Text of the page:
Of all the obstacles to success, the worst was self-inflicted: a 2014 rise in consumption tax from 5 to 8 per cent. In theory, Abenomics involved a fiscal stimulus. In reality, this only ever happened for a brief time, in 2013. Over the past four years, Japan has significantly tightened fiscal policy. The predictable result was to halt momentum towards higher prices.
Recently, the Abe government has realised its mistake and loosened the purse strings a little. It should continue to do so, ignoring foolish and arbitrary fiscal targets, until inflation finally does pick up. There have been policy failures over the past four years, but they all involved too little Abenomics, not too much.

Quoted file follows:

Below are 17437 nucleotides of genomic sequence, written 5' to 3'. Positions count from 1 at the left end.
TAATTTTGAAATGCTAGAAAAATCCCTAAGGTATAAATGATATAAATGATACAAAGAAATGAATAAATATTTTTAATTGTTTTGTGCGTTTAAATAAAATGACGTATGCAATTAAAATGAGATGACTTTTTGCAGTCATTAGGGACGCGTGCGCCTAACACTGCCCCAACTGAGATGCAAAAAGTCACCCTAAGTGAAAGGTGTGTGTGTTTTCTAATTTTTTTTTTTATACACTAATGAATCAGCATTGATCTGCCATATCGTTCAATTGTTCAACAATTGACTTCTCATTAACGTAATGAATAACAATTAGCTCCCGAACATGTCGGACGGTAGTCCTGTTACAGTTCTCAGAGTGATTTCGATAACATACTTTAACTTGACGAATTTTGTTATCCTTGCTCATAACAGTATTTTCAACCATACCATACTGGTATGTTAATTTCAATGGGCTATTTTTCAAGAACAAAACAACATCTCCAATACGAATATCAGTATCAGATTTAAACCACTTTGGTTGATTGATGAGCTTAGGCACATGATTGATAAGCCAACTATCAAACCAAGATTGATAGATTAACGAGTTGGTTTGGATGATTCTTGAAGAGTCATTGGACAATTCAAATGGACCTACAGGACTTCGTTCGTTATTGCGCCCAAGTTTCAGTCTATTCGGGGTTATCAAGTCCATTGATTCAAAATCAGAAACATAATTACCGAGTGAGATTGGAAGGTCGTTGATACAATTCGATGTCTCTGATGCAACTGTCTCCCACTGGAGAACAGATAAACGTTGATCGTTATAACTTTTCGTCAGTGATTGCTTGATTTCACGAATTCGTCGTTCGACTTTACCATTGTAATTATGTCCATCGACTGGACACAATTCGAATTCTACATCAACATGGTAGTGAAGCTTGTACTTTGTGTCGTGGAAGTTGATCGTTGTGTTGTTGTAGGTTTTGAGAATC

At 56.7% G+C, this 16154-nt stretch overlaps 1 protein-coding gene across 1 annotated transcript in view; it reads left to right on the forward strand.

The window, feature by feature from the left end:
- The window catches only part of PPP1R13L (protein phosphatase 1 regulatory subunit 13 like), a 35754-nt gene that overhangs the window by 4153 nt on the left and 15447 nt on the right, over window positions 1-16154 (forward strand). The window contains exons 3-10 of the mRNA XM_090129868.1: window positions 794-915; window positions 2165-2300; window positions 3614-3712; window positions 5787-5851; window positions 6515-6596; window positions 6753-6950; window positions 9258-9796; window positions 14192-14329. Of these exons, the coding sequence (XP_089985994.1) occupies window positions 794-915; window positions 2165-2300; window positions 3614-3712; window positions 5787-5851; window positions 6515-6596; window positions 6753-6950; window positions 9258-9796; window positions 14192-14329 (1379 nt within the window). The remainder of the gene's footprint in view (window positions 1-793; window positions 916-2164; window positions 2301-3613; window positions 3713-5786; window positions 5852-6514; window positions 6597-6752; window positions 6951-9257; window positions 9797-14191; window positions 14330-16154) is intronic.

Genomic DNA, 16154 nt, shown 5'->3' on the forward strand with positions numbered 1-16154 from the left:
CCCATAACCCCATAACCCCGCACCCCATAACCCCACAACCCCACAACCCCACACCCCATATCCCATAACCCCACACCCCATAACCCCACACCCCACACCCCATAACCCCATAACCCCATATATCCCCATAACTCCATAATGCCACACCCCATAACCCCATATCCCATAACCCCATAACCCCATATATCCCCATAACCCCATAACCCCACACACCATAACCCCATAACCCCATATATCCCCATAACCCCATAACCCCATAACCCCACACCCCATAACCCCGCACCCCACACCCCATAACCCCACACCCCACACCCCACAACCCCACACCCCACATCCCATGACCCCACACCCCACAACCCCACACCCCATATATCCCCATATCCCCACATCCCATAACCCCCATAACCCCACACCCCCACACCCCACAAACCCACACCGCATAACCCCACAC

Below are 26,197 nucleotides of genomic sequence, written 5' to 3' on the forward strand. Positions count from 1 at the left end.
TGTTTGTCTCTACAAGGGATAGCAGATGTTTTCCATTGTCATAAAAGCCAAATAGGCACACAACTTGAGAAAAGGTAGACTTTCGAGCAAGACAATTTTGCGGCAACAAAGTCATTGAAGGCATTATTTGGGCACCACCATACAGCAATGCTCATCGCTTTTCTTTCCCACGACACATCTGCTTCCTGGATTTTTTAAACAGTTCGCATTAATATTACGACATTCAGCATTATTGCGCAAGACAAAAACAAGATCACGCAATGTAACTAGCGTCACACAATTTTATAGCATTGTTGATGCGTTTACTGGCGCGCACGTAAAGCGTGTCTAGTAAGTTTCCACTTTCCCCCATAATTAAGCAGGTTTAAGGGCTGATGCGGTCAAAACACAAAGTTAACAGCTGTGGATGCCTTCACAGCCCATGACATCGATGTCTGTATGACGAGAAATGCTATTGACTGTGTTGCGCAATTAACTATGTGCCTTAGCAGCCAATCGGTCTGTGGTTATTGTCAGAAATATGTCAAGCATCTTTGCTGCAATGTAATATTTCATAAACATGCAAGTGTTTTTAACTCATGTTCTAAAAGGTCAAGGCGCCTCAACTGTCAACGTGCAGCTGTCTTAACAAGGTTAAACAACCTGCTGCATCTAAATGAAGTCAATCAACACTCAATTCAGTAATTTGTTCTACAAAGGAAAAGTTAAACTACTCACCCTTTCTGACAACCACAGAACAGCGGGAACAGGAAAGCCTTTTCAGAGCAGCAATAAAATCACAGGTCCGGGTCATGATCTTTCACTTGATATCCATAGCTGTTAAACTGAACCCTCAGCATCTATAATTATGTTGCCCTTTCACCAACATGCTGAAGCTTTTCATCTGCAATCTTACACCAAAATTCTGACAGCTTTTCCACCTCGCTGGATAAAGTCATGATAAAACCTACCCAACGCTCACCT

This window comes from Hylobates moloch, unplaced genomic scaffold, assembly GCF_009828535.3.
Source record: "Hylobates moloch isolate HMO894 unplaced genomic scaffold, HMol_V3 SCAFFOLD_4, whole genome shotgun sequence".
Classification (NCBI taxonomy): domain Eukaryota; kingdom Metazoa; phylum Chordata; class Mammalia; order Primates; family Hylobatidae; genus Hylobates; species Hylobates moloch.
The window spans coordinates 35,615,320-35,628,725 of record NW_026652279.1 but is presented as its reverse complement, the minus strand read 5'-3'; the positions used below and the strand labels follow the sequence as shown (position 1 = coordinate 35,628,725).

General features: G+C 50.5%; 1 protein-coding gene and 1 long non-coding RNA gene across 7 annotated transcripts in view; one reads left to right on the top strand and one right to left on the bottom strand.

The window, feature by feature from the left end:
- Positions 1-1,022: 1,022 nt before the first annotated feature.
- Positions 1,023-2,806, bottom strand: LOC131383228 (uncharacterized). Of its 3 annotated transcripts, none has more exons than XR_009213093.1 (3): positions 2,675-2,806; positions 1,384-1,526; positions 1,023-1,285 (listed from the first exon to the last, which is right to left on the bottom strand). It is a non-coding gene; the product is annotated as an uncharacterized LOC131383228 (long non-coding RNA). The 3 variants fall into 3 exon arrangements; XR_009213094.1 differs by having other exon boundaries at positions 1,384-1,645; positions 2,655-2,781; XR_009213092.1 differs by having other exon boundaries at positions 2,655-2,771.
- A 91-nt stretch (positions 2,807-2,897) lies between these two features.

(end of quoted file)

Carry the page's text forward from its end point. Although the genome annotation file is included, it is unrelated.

Japan Fears Being Left Behind by Trump’s Talks With Kim Jong-un
March 13, 2018 | The New York Times
Mr. Abe’s supporters said he might yet restore his rapport with Mr. Trump, which could also help him domestically. “The Japanese people know Abe has close ties with President Trump,” said Yoichi Takahashi, a former Finance Ministry official and professor at Kaetsu University in Tokyo. “People believe Japan should not be isolated from the U.S.-North Korea deal, and they know Abe is the best politician and no one else can be as active as Abe.”
“My own concern is the way this summit meeting was granted to North Korea,” said Fumiaki Kubo, a professor of political science at the University of Tokyo. “This itself was a huge concession.” Mr. Kubo added that Mr. Abe “might be able to persuade Mr. Trump” to stick to a firm plan for denuclearization, “but Mr. Trump might forget what he was told or instructed or advised.”